Working with the façades, the architects tried to “customize” the space as much as possible: the sections are not only of different height but their façades are also designed in different colors – from a reserved “north-European” tone varying from white to gray to yellow beige and brick red. However, the architects stopped short of taking this fashionable technique of imitating a city street to its limit: the façades are laconic and subjugated to a single common theme. “We had sort of a toolbox of different elements: windows, balconies, colors... We would mix them up, and then each section would get its own identity – explains the chief architect of the project Maria Broman – We think that it is important for the residents to be conscious of living, let’s say, in this particular brown house. Second, this individuality of separate buildings is important for the scale of the complex. This way, an impression is created that the complex is a lot smaller than it actually is”.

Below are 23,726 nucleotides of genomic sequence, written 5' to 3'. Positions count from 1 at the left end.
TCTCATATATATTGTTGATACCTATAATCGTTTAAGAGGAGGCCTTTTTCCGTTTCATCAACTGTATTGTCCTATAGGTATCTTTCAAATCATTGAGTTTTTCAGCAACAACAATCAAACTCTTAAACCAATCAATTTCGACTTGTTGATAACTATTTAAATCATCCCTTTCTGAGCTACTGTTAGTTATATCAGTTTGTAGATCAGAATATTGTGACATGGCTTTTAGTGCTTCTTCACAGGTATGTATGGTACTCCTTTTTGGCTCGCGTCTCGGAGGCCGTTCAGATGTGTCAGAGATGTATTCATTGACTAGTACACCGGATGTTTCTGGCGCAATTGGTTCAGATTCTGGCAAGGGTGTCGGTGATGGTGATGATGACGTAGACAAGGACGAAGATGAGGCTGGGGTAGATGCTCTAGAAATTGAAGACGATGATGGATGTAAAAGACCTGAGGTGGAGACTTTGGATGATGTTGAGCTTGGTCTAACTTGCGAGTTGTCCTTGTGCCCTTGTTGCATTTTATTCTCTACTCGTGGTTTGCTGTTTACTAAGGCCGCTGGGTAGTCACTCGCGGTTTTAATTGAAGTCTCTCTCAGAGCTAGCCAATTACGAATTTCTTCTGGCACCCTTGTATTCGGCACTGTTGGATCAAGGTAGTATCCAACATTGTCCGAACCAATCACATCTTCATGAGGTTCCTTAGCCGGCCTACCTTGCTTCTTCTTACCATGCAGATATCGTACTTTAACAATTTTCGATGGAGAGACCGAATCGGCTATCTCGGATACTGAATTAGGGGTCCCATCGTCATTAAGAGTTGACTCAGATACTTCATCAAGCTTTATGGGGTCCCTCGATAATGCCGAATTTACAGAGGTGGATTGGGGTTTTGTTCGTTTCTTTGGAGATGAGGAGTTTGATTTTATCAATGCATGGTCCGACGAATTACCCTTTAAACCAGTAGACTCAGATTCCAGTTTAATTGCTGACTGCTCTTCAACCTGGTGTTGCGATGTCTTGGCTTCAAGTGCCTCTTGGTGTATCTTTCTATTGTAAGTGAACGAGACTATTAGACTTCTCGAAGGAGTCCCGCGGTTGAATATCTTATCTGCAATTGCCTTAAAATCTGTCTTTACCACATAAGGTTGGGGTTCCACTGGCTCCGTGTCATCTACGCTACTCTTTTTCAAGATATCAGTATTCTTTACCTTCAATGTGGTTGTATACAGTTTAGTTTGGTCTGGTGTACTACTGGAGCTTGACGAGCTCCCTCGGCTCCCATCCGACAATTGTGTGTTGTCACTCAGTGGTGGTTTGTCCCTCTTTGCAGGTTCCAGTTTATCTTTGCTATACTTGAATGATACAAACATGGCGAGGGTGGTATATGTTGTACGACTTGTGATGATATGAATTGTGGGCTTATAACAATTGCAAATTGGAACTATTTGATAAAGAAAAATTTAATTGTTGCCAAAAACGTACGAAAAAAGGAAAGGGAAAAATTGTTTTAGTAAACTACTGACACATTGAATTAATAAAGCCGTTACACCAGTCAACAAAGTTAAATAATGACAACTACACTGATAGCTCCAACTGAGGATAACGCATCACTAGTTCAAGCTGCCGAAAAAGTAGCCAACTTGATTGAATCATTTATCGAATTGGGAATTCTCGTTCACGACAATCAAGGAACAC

The reduction of scale is also partially enhanced by the fact that the top and bottom floors are designed differently than the façades of the main part. The buildings get a brick base, this base including three tiers on the side of the boulevard and offering a comfortable city scale to the pedestrian’s eye: a shop window plus two stories. However, the height of the base varies, just as the design of the upper floors does: in Building 3, they are only highlighted with color, and in Buildings 2 and 1 (which are to be built later) the two top floors are united by a slanted metal-sheet wall that gives them a likeness to a somewhat overblown mansard. At some points, the mansards form an elevated ledge, and at some places they alternate with recessions of modernist terraces, which also help the authors to create an illusion of a spontaneously developing city street. Inside the mansard stories, two-level apartments are designed.